Multi-Stage Monte Carlo Optimization
Monte Carlo optimization has been a widely used optimization method for many years. It’s very easy to understand: For a set of factors (independent variables), randomly select values for each factor to make a set of inputs to the system and test the system response for each set. For example, referring to the picture, we would pick different (x,y) value pairs and test the system response.
Monte Carlo optimization has several advantages:
- It will not be distracted by high variability in the system response since it doesn’t care what the response is.
- You do not need to have much of an understanding of the system response. You just define the range of values for each input and let the method randomly pick test sets.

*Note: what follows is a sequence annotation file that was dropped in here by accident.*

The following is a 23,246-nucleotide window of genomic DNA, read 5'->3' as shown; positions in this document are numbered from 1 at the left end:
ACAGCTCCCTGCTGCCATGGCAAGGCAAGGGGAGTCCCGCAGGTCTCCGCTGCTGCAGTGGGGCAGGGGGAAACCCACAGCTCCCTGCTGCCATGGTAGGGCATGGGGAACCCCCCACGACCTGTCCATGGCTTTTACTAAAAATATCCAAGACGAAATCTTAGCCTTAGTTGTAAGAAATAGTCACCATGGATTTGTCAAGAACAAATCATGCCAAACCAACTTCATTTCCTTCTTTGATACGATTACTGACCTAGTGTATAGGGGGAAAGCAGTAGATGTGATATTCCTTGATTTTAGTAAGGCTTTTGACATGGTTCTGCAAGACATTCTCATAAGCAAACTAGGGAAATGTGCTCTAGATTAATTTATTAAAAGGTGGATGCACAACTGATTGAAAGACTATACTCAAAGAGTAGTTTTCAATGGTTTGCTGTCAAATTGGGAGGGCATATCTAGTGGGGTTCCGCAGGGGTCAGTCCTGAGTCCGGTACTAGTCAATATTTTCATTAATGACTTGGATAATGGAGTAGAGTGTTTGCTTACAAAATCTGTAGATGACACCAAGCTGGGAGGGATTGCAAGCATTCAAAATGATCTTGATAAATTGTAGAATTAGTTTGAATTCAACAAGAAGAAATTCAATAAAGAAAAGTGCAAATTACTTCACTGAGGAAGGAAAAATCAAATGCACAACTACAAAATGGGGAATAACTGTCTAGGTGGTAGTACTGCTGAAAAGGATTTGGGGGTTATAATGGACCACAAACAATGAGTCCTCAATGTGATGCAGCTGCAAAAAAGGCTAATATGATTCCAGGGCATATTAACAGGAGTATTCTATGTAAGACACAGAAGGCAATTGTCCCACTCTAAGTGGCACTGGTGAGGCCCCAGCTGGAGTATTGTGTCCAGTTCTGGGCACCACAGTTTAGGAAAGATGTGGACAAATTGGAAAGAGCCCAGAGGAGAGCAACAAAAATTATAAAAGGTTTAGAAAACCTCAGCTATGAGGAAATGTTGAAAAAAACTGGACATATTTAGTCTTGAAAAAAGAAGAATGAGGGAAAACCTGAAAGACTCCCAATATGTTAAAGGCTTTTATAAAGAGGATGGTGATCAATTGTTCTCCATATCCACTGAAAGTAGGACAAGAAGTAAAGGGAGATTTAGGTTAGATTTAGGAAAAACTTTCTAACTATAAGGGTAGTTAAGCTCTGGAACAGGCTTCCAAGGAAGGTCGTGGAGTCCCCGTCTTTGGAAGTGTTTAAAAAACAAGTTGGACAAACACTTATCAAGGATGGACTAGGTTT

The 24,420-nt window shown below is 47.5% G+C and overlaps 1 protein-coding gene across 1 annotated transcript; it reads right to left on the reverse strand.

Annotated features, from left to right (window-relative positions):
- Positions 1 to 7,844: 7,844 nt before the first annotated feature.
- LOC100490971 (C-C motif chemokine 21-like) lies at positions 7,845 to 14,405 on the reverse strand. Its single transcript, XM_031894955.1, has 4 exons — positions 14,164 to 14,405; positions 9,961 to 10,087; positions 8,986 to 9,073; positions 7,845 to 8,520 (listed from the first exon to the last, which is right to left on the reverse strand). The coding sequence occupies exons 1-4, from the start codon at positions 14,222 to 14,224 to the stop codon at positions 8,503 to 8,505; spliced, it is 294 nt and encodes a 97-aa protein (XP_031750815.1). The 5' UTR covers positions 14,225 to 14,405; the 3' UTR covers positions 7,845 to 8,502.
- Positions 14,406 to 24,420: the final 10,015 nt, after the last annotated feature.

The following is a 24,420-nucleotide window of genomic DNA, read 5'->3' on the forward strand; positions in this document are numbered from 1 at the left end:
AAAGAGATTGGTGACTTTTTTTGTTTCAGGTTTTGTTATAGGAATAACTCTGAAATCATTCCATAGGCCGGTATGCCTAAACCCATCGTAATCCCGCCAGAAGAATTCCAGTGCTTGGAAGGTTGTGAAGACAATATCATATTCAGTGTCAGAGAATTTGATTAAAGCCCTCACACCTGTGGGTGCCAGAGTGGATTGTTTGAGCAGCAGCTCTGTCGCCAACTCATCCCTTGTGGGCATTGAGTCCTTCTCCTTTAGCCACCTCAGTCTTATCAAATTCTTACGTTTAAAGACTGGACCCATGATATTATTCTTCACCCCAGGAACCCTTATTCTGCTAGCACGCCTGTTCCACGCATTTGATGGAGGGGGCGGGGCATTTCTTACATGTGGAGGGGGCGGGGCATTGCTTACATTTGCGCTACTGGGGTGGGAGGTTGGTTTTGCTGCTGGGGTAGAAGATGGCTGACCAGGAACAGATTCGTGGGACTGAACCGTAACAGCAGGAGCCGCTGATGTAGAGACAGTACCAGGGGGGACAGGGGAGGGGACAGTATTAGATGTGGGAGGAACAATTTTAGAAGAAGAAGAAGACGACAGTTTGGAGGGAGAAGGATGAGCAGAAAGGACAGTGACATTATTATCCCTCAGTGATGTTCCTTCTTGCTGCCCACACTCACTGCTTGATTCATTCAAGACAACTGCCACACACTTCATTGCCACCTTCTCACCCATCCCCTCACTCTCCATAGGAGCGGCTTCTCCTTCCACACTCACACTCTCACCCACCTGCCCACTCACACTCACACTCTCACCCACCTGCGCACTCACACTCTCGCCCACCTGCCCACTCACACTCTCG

Monte Carlo optimization also has several disadvantages:
- The method does not learn from test results as it runs. An area where the optimum probably is located may become clear after a certain number of tests but the method won’t know it and will just blindly keep testing random points.
- You often need a large sample size of points to find the optimum, and if each test is expensive (e.g., an airplane flight test or a complex manufacturing process) then the costs of using Monte Carlo would be prohibitive.
What would improve the method is a way to break up the sampling so that more points could be run in the area where the optimum value is more likely to be. This is what Multi-Stage Monte Carlo does, and I modified the method to adjust the sampling to handle cases where there are many local optima in the response surface. Today Monte Carlo optimization is not used as widely as before but there are times when it’s still the best method, and the Multi-Stage and Enhanced Multi-Stage algorithms can help to lessen some of the disadvantages.